But now the question is where do things go from here? The Bush administration has averred it will not work with Hamas in the government. Secretary of State Rice has said she will continue to work with Abu Mazen; that, in a narrow sense, is correct, because he has three more years of his term as President, but how will he be able to work with a Hamas-led parliament? The Israelis have said they will not negotiate with a Hamas government. The New York Times suggests the Israelis will respond by increasingly unilateral action, although how that will differ from what they have been doing for years--building the wall, confiscating Palestinian lands, building new settlements, hogging available water, and killing Palestinian insurgents--is not clear. Europeans do not appear overjoyed by the prospect, but they have not been so categorical in reaction. Middle Eastern supporters of the Palestinian Intifada are jubilant. Everybody has to wait for real indications of what Hamas might do with its opportunity for leadership.
Meanwhile the Bush administration assertion that it will not work with terrorists poses some challenging problems. As Secretary Rice has put it, Hamas cannot "have one foot in politics and the other in terror." That posture may have standing as an expression of the US policy of "no concessions to terrorists". However, it ignores the reality of the change in Hamas political standing; Abu Mazen has no choice but to recognize the Hamas parliamentary victory. He knows that and has asked Hamas to form a new government. Outsiders, whoever they may be, actually have no real choice but to recognize the change in Palestinian political reality: Its leading insurgency has won a political victory.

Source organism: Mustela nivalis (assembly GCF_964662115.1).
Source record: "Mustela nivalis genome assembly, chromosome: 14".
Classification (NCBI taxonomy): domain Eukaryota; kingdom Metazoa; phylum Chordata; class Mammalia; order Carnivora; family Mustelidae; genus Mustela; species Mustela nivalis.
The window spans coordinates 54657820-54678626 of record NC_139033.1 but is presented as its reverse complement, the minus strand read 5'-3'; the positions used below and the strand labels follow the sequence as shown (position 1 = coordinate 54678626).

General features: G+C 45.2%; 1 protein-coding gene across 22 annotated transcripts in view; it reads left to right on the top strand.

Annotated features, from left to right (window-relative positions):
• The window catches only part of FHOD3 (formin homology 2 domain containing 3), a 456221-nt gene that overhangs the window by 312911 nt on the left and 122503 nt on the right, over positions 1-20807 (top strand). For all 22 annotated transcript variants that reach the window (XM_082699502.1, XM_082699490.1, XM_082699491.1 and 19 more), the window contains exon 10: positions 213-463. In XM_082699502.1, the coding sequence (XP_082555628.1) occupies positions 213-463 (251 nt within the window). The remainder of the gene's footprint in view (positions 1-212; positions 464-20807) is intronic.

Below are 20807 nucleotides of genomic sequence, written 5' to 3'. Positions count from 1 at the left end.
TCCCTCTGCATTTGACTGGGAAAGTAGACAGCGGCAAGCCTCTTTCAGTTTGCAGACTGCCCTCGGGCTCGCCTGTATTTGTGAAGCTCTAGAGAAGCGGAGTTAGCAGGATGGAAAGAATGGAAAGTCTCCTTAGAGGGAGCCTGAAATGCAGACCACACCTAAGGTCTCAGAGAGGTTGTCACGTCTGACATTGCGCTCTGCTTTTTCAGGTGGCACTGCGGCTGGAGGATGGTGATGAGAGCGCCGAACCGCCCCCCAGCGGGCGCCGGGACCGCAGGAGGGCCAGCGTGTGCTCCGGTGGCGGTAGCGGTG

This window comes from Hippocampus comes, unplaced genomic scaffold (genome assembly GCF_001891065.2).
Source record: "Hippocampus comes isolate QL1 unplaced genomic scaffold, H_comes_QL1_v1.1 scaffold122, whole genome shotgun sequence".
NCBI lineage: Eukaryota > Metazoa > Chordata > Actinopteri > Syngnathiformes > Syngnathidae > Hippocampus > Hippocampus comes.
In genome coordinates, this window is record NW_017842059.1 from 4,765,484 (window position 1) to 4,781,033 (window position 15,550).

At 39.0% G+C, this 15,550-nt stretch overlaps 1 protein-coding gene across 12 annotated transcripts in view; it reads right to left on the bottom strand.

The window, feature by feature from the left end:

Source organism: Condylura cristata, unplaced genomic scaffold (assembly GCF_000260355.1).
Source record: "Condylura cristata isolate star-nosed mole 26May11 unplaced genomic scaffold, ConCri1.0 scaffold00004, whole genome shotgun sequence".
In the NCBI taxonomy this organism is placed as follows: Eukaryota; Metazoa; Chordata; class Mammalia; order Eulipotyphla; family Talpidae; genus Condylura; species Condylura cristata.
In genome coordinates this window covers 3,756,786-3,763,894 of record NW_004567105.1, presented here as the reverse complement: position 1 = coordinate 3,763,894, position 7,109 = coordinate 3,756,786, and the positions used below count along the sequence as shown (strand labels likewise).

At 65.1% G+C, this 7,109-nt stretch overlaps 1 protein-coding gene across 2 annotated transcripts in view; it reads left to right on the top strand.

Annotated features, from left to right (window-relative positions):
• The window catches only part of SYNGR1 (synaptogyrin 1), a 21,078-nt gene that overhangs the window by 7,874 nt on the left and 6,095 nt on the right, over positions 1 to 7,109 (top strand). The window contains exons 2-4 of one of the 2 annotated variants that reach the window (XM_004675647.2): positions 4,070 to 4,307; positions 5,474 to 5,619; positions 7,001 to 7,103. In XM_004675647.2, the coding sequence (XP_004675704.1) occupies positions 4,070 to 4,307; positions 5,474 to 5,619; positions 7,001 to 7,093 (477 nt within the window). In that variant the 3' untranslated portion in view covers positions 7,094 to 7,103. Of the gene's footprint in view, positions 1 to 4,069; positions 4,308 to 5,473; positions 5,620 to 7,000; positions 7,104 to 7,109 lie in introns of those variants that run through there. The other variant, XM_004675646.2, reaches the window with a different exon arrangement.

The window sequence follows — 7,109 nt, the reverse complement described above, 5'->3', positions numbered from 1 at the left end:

The smart choice would be to help Abu Mazen walk Hamas through the transition from insurgency to political party. The alternative is to continue trying to prevent Hamas from reacting to the persistent pattern of Israeli provocation. Efforts of outsiders to suppress or ignore Hamas will almost certainly retard any conversion.
The thing about insurgents is that, if they are successful, they are unlikely to arrive at the political table with clean hands. The IRA until recently had been an enduring bad example. In his youth Ariel Sharon, along with other founding Israeli politicians, was a terrorist with the blood of many Palestinian villagers on his hands. Their transition was easy because outsiders, especially the US, did not hold them to account.